The challenge that Dr. Dow faces is a balance between the student wanting real experiences and their actual ability to engage and learn something from these real experiences. Dow suggested that student wants, while important, should always come secondary to what they need to learn. For example, discussing a case on scleral depression before the student has learned about the sclera, may result in low engagement by the student. However, if we use the same case after a student has learned about the sclera, the retina, and the technique of BIO, then all of a sudden that case has meaning to the student and the knowledge yielded will be high. Dow suggests that faculty focus on identifying the roles of the health care team initially and build into those experiential cases.
Dr. Ascione from the University of Michigan provided a complementary perspective to this IPE seminar. He proposed that at the University of Michigan IPE should be co-curricular rather than a separate, subjective curriculum. In this sense, it is a required activity for the student to complete, and this can be affiliated with a course, but there is no grade or credit hour assigned to this specific activity. At first when this program was implemented, there seemed to be a lot of doubt as to how much effort students and faculty would put into this type of venture, but the results have far exceeded expectations and the program only continues to grow.
Dr. Ascione presented that classroom base learning is not the fundamental for their IPE, but rather it is based on case studies where discussions can continually grow and change. In these series, it is not only about treating the patient medically, but it also evaluates social justice in medicine or how the changing health care system is affecting our patients in all walks of life. He reports that the faculty have had creative license in terms of designing these co-curricular objectives and not only are multiple fields of medicine represented, but also the fields of law, insurance workers, business, and social workers.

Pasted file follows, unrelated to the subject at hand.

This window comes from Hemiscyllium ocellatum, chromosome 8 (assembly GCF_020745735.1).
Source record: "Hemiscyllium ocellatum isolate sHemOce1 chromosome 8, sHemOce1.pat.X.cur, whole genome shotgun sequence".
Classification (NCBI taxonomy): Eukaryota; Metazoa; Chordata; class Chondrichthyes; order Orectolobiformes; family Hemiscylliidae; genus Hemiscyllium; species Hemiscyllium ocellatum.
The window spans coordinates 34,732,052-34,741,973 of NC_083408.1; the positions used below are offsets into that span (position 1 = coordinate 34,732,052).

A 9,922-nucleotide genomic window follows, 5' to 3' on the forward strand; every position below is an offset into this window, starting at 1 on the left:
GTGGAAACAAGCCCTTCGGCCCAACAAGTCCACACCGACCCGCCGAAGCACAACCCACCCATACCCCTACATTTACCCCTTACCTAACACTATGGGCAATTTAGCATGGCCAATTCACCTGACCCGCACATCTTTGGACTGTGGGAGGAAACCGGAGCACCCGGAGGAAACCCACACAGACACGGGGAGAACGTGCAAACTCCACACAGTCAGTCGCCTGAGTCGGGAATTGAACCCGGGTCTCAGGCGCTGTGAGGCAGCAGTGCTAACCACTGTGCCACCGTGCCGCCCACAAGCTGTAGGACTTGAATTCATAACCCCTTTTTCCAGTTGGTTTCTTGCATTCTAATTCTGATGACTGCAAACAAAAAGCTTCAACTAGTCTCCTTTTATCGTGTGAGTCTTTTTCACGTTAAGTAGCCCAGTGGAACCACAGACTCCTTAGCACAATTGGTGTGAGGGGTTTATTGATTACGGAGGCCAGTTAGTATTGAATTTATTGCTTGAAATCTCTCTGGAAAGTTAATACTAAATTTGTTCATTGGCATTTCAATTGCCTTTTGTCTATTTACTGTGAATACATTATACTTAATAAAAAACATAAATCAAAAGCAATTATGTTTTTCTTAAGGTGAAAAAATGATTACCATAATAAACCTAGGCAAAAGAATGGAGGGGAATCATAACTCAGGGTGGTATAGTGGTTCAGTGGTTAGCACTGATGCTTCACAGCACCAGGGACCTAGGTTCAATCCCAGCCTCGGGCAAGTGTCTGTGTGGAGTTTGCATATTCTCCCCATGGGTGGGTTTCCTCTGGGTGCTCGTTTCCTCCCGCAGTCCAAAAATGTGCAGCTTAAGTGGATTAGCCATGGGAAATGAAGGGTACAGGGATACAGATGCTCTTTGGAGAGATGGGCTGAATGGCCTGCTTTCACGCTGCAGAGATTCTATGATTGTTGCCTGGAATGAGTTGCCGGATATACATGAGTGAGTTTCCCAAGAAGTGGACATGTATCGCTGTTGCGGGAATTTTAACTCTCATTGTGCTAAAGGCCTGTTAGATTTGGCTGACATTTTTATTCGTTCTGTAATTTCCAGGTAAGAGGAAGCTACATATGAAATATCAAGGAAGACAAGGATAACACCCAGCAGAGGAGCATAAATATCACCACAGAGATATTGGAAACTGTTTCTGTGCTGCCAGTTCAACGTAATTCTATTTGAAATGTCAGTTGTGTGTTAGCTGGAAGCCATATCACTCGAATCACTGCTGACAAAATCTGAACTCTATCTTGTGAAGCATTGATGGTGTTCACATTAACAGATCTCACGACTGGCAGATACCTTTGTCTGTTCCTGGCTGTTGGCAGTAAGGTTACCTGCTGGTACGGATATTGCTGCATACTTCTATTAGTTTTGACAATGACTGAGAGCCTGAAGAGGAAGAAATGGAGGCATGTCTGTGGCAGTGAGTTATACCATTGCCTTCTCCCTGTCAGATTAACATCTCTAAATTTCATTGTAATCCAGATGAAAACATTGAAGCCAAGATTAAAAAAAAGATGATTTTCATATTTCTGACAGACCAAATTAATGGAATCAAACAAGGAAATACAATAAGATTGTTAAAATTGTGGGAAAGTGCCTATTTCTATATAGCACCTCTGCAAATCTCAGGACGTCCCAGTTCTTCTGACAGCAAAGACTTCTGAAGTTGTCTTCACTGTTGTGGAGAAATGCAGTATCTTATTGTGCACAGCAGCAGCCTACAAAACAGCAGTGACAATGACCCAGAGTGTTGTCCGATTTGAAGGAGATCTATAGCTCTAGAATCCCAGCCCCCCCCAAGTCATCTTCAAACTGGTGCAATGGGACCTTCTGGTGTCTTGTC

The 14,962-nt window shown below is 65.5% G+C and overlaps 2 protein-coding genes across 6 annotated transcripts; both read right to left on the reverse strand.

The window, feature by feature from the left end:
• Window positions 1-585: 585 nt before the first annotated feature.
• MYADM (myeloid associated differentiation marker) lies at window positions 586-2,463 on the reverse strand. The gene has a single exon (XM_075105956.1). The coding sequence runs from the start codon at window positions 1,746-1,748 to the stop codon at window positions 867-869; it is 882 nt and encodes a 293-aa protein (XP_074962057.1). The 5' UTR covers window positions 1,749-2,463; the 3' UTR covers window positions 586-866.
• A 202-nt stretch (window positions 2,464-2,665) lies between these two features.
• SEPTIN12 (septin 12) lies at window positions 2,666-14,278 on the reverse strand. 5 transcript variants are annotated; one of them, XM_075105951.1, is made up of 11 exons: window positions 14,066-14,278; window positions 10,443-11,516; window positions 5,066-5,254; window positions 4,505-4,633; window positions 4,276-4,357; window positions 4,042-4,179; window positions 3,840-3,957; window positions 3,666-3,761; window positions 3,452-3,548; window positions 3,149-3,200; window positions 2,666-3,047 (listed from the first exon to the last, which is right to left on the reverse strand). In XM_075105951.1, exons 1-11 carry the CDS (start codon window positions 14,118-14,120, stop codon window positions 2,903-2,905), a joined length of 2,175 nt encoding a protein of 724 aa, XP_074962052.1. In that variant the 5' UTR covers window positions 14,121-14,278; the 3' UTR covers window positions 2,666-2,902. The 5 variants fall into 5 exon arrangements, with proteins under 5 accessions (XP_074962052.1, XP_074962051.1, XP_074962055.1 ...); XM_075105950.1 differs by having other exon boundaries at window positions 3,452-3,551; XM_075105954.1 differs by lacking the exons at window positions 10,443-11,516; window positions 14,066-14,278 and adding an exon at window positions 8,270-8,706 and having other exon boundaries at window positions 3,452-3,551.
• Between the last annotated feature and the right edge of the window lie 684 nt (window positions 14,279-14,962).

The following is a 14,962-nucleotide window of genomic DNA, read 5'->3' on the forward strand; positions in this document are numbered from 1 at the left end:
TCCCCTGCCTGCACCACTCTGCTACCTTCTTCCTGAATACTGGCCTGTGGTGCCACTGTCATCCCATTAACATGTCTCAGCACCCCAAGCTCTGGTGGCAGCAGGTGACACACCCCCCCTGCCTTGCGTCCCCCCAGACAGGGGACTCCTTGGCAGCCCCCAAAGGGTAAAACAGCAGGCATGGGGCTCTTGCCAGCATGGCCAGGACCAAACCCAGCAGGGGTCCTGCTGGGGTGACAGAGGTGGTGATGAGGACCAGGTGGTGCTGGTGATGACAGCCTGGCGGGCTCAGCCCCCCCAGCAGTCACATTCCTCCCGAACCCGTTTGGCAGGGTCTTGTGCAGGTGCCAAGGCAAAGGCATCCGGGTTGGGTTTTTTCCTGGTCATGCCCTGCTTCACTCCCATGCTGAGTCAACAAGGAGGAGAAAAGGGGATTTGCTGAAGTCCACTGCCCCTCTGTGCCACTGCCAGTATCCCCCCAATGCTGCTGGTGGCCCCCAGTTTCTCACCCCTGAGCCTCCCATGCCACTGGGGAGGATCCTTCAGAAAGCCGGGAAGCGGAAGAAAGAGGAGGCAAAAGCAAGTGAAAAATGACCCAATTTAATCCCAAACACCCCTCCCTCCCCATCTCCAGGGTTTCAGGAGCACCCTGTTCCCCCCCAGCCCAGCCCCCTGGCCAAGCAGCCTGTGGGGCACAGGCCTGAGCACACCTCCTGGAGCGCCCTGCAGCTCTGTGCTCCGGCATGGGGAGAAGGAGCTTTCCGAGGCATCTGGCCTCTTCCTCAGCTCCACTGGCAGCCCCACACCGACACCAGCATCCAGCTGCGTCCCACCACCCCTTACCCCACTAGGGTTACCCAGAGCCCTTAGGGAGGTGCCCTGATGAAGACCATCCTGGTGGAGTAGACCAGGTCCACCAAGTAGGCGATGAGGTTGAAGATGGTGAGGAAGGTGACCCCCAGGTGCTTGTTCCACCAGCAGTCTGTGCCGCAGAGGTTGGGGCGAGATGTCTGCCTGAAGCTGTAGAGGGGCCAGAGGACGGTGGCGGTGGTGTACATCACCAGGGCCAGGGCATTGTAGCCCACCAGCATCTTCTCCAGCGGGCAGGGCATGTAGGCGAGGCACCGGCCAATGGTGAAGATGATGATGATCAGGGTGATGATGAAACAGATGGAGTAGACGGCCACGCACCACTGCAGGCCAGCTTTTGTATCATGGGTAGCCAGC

One could easily ask after this seminar how can it be that there are two different, but yet very successful ways to implement IPE in the optometry world. The answer is these techniques are not that different, yes there is a credit hour difference and perhaps even an implementation difference, but the quality of what these programs are trying to do is the same. We as optometric educators are called to provide this type of care to our patients on a daily basis. Shouldn’t we be teaching our students to do the same?
Whether we decide to implement IPE as a course or as a required activity, the important take home message is that we are teaching students that they are part of a team, that their input matters and that the input of the other team members also matters. It is no longer a question of “I am the doctor so what I say goes.” Rather it is a question of “though I am the doctor, what does everyone else involved in the case think, so the patient receives the best care?” Of critical importance, however, as stated by both of these respected educators is that the team is not only made up of the health care workers or the lawyers or the other professions, but the patient is a key member at this table of discussion and all of us involved need to remember that.